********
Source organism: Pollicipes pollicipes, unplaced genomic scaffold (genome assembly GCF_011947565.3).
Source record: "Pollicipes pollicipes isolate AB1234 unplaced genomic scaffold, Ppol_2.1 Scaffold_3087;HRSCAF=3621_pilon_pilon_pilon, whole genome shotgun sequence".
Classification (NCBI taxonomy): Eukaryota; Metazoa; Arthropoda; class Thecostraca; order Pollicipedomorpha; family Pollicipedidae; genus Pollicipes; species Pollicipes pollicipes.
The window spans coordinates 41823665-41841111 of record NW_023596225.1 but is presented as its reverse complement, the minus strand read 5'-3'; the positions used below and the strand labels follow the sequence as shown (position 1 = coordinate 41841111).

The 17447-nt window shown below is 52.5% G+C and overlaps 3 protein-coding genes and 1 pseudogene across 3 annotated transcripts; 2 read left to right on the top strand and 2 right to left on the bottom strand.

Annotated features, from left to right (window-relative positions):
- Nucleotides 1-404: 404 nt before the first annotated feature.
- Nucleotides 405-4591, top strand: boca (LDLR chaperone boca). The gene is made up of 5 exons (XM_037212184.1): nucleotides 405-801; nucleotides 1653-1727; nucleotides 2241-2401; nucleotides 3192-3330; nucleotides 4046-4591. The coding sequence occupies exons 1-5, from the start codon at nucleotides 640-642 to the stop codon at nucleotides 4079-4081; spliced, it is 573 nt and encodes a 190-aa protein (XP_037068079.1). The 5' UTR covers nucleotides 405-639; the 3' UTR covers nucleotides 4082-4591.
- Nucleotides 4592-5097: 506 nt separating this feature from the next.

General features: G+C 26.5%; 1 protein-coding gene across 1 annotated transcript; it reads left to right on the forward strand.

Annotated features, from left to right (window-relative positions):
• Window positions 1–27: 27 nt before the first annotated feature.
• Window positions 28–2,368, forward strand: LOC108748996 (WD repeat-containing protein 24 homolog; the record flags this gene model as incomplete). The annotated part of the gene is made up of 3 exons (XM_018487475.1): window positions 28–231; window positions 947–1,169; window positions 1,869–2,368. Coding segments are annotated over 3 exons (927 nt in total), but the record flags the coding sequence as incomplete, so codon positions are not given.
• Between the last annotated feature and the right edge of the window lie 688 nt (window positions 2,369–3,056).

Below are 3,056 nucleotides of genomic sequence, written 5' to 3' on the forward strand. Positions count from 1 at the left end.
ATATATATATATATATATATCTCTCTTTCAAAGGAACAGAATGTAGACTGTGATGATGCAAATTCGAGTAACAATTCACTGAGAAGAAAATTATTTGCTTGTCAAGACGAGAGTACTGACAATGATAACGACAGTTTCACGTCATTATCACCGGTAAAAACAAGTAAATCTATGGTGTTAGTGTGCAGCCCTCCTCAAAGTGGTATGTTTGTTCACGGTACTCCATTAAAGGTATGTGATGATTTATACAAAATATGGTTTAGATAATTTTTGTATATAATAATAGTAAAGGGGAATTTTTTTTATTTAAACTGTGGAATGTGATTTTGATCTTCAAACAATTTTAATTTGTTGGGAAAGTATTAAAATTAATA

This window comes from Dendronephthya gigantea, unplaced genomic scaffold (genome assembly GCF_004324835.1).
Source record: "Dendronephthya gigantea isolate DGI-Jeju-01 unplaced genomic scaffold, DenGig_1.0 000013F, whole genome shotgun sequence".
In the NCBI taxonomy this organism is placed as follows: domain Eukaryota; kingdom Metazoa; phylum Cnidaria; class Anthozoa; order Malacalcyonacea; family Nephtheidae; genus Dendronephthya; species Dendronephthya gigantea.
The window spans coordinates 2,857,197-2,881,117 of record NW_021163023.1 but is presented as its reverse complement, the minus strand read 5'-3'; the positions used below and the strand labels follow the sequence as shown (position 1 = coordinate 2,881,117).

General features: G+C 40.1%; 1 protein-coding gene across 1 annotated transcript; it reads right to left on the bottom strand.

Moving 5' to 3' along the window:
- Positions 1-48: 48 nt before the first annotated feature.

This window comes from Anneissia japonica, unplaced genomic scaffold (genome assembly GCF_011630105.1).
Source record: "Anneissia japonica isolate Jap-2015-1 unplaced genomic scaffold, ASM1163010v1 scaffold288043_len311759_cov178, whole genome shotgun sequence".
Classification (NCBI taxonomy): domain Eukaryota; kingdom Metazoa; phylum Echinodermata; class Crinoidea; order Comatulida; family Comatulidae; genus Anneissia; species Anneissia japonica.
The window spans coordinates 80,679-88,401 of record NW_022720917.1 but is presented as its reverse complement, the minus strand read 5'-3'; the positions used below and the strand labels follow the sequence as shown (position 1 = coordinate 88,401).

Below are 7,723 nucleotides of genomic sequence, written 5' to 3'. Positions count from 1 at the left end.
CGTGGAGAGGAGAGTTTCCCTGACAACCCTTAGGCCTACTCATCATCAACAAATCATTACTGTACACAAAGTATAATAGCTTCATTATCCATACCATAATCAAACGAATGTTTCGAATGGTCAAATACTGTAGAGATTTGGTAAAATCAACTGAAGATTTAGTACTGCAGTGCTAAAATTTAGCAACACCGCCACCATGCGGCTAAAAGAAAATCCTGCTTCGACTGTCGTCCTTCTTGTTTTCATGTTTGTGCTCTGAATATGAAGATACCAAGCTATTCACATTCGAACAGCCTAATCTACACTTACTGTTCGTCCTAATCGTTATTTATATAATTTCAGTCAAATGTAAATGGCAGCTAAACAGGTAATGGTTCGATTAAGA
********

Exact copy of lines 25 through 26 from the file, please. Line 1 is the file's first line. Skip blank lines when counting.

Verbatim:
Source record: "Anneissia japonica isolate Jap-2015-1 unplaced genomic scaffold, ASM1163010v1 scaffold288043_len311759_cov178, whole genome shotgun sequence".
Classification (NCBI taxonomy): domain Eukaryota; kingdom Metazoa; phylum Echinodermata; class Crinoidea; order Comatulida; family Comatulidae; genus Anneissia; species Anneissia japonica.